What US Business Post-COVID Can Learn From Shipping Post-2008


The focus on ocean shipping vis-a-vis COVID-19 has been on what the outbreak means to the economy and what the economy means to vessel demand and freight rates.

But there’s a different way to look at it: by focusing instead on what ocean shipping has to say about the COVID-19-era economy.

The global financial crisis in 2008-2009 differs in many ways from the current crisis. Even so, what befell shipowners in the decade after the Great Recession offers telling parallels to what U.S. businesses will likely face in the years ahead.

Income streams plunge

Shipowners rode a China-fueled super-cycle in the half-decade before the financial crisis. Record-high spot rates and time-charter rates supported historically steep vessel valuations. Bank debt was abundant, at times covering 90% of asset values. Lenders were relatively indiscriminate in whom they lent to.

When the global financial crisis struck, spot rates plummeted. Owners with long-term

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How to navigate the quagmire of rescheduled nuptials and insurance claims


White satin dresses, jam jars filled with wildflowers and jugs of Pimms: the mention of a wedding day conjures images of sun-dappled fields and sprawling marquees in which revellers dance and lovers embrace.

For 2020, of course, all that has changed. The nationwide lockdown as a result of the Covid-19 pandemic has seen the nuptials of thousands of couples across the country shift as they face the economic, social, and logistical challenges of postponing their weddings to a later date or cancelling them altogether. Thousands of engaged couples who have spent months saving and planning will now likely spend their wedding dates behind closed doors, separated from friends and family.

According to wedding planning app Bridebook, approximately 64 per cent of 2020 weddings have been impacted by coronavirus so far, either due to postponements, cancellations, or travel logistics, with an estimated loss of £87.5bn to the global wedding industry.

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Best web hosting for small businesses


The speed of your site and its reliability depend upon the web hosting service you choose. It’s hard to know where to start, so we did the work for you.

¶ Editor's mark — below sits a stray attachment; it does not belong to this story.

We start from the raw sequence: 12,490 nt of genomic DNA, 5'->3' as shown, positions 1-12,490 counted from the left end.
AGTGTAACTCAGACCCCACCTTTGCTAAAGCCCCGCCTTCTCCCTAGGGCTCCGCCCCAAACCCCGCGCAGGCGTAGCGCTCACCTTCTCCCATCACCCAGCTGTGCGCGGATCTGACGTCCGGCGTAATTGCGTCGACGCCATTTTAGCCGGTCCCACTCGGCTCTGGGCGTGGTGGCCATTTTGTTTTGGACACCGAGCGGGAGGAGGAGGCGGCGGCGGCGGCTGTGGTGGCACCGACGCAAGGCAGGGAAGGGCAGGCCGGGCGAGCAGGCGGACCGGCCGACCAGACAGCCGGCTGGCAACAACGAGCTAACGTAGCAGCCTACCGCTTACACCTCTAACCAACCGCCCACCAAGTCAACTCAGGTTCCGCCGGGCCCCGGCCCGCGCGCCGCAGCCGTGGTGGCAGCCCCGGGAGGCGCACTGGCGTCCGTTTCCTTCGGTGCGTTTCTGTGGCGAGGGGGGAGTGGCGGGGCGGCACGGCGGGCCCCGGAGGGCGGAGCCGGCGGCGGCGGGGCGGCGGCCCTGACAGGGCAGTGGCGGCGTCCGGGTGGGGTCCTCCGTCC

Best for Speed


Fast and secure, WPEngine offers useful features like daily backups, but lacks some other obvious details.

All products featured here are independently selected by our editors and writers.If you buy something through links on our site, Mashable may earn an affiliate commission.

Your small business needs a website. Nowadays, it’s as essential as any other kind of presence like a physical shop or your business phone line. A business website doesn’t necessarily need to be expansive, complicated, or even expensive to launch, but you do need some kind of web presence. After all, many users flock to Google first when trying to find a new product or service they require. 

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Fed Action Accelerates Boom-Bust Cycle; Not A Virus Crisis


The Federal Reserve announced that they were ready to support the stock market and provide backup for financial institutions that might encounter difficulties.

The big day arrived and, other than an occasional glitch that seemed to be unrelated to the heightened global fears, the birth of the new century was pretty much uneventful. Overall, the markets remained relatively quiet. However, trouble was still brewing.

The hyper-bullish technology stock sector was about to reverse its nearly decade-long run to unsupportable and overly optimistic highs. At the center of the hype and fascination were new companies, headed by twenty-something geniuses. They were referred to as startups.

The multiples of earnings that normally applied in order to assess value of these companies was thrown aside. That is because most of them did not have any earnings.

Nevertheless, they were attractive enough to garner huge crowds of support.  Just the hint of a revolutionary

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